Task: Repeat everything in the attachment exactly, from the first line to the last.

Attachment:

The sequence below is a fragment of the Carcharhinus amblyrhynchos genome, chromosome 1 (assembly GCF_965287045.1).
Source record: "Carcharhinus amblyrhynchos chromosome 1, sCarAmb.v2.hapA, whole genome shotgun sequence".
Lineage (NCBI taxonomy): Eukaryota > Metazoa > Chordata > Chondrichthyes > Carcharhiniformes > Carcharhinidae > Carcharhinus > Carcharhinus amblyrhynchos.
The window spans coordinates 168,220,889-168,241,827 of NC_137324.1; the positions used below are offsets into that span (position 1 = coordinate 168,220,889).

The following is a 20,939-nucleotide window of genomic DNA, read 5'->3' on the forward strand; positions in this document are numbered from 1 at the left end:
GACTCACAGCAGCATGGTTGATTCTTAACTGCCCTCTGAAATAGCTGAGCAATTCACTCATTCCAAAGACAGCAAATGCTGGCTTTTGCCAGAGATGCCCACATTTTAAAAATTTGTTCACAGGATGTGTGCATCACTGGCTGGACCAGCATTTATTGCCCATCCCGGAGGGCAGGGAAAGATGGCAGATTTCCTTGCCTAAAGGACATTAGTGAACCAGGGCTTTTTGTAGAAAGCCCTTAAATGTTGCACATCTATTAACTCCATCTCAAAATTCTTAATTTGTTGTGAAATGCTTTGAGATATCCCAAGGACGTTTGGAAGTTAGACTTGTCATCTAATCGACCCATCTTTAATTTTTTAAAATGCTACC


The sequence below is a fragment of the Carcharhinus amblyrhynchos genome, chromosome 1 (assembly GCF_965287045.1).
Source record: "Carcharhinus amblyrhynchos chromosome 1, sCarAmb.v2.hapA, whole genome shotgun sequence".
Lineage (NCBI taxonomy): Eukaryota > Metazoa > Chordata > Chondrichthyes > Carcharhiniformes > Carcharhinidae > Carcharhinus > Carcharhinus amblyrhynchos.
The window spans coordinates 168,220,889-168,241,827 of NC_137324.1; the positions used below are offsets into that span (position 1 = coordinate 168,220,889).

The following is a 20,939-nucleotide window of genomic DNA, read 5'->3' on the forward strand; positions in this document are numbered from 1 at the left end:
GACTCACAGCAGCATGGTTGATTCTTAACTGCCCTCTGAAATAGCTGAGCAATTCACTCATTCCAAAGACAGCAAATGCTGGCTTTTGCCAGAGATGCCCACATTTTAAAAATTTGTTCACAGGATGTGTGCATCACTGGCTGGACCAGCATTTATTGCCCATCCCGGAGGGCAGGGAAAGATGGCAGATTTCCTTGCCTAAAGGACATTAGTGAACCAGGGCTTTTTGTAGAAAGCCCTTAAATGTTGCACATCTATTAACTCCATCTCAAAATTCTTAATTTGTTGTGAAATGCTTTGAGATATCCCAAGGACGTTTGGAAGTTAGACTTGTCATCTAATCGACCCATCTTTAATTTTTTAAAATGCTACC